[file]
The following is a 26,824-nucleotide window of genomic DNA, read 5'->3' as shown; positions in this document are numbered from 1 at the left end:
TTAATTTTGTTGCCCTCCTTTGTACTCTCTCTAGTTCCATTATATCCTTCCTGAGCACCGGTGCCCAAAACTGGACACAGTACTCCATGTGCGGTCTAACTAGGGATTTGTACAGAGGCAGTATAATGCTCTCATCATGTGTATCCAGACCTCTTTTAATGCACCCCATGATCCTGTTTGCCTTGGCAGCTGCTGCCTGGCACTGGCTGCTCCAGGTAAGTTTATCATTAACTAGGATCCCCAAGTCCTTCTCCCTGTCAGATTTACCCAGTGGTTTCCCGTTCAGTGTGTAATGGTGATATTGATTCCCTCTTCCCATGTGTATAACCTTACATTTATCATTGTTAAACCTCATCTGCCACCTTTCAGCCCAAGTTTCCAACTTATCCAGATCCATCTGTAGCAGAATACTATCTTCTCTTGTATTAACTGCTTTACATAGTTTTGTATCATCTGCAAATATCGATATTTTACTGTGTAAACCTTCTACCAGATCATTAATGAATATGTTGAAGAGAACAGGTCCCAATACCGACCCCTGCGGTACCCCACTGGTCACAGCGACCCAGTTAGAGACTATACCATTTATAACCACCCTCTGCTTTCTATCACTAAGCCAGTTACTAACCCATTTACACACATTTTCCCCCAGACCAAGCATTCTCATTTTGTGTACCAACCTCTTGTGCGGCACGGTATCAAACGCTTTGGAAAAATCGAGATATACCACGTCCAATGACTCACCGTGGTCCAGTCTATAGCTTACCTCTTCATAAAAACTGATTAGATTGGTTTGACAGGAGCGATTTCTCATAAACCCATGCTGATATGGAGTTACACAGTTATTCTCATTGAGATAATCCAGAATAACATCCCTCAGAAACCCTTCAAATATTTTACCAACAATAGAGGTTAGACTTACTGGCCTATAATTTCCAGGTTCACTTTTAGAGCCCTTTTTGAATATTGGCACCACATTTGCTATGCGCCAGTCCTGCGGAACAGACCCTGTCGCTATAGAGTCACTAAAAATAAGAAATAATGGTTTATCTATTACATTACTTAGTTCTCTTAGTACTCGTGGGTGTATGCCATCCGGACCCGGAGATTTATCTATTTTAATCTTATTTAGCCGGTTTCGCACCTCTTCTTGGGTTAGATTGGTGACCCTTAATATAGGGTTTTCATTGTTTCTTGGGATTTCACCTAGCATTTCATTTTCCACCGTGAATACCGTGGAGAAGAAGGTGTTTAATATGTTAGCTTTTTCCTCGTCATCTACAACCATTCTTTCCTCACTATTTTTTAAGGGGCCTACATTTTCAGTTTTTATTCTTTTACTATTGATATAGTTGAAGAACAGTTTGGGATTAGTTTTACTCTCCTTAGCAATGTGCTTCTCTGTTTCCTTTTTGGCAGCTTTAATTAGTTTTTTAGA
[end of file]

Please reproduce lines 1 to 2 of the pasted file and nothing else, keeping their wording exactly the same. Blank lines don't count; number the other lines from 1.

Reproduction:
The following is a 26,824-nucleotide window of genomic DNA, read 5'->3' as shown; positions in this document are numbered from 1 at the left end:
TTAATTTTGTTGCCCTCCTTTGTACTCTCTCTAGTTCCATTATATCCTTCCTGAGCACCGGTGCCCAAAACTGGACACAGTACTCCATGTGCGGTCTAACTAGGGATTTGTACAGAGGCAGTATAATGCTCTCATCATGTGTATCCAGACCTCTTTTAATGCACCCCATGATCCTGTTTGCCTTGGCAGCTGCTGCCTGGCACTGGCTGCTCCAGGTAAGTTTATCATTAACTAGGATCCCCAAGTCCTTCTCCCTGTCAGATTTACCCAGTGGTTTCCCGTTCAGTGTGTAATGGTGATATTGATTCCCTCTTCCCATGTGTATAACCTTACATTTATCATTGTTAAACCTCATCTGCCACCTTTCAGCCCAAGTTTCCAACTTATCCAGATCCATCTGTAGCAGAATACTATCTTCTCTTGTATTAACTGCTTTACATAGTTTTGTATCATCTGCAAATATCGATATTTTACTGTGTAAACCTTCTACCAGATCATTAATGAATATGTTGAAGAGAACAGGTCCCAATACCGACCCCTGCGGTACCCCACTGGTCACAGCGACCCAGTTAGAGACTATACCATTTATAACCACCCTCTGCTTTCTATCACTAAGCCAGTTACTAACCCATTTACACACATTTTCCCCCAGACCAAGCATTCTCATTTTGTGTACCAACCTCTTGTGCGGCACGGTATCAAACGCTTTGGAAAAATCGAGATATACCACGTCCAATGACTCACCGTGGTCCAGTCTATAGCTTACCTCTTCATAAAAACTGATTAGATTGGTTTGACAGGAGCGATTTCTCATAAACCCATGCTGATATGGAGTTACACAGTTATTCTCATTGAGATAATCCAGAATAACATCCCTCAGAAACCCTTCAAATATTTTACCAACAATAGAGGTTAGACTTACTGGCCTATAATTTCCAGGTTCACTTTTAGAGCCCTTTTTGAATATTGGCACCACATTTGCTATGCGCCAGTCCTGCGGAACAGACCCTGTCGCTATAGAGTCACTAAAAATAAGAAATAATGGTTTATCTATTACATTACTTAGTTCTCTTAGTACTCGTGGGTGTATGCCATCCGGACCCGGAGATTTATCTATTTTAATCTTATTTAGCCGGTTTCGCACCTCTTCTTGGGTTAGATTGGTGACCCTTAATATAGGGTTTTCATTGTTTCTTGGGATTTCACCTAGCATTTCATTTTCCACCGTGAATACCGTGGAGAAGAAGGTGTTTAATATGTTAGCTTTTTCCTCGTCATCTACAACCATTCTTTCCTCACTATTTTTTAAGGGGCCTACATTTTCAGTTTTTATTCTTTTACTATTGATATAGTTGAAGAACAGTTTGGGATTAGTTTTACTCTCCTTAGCAATGTGCTTCTCTGTTTCCTTTTTGGCAGCTTTAATTAGTTTTTTAGA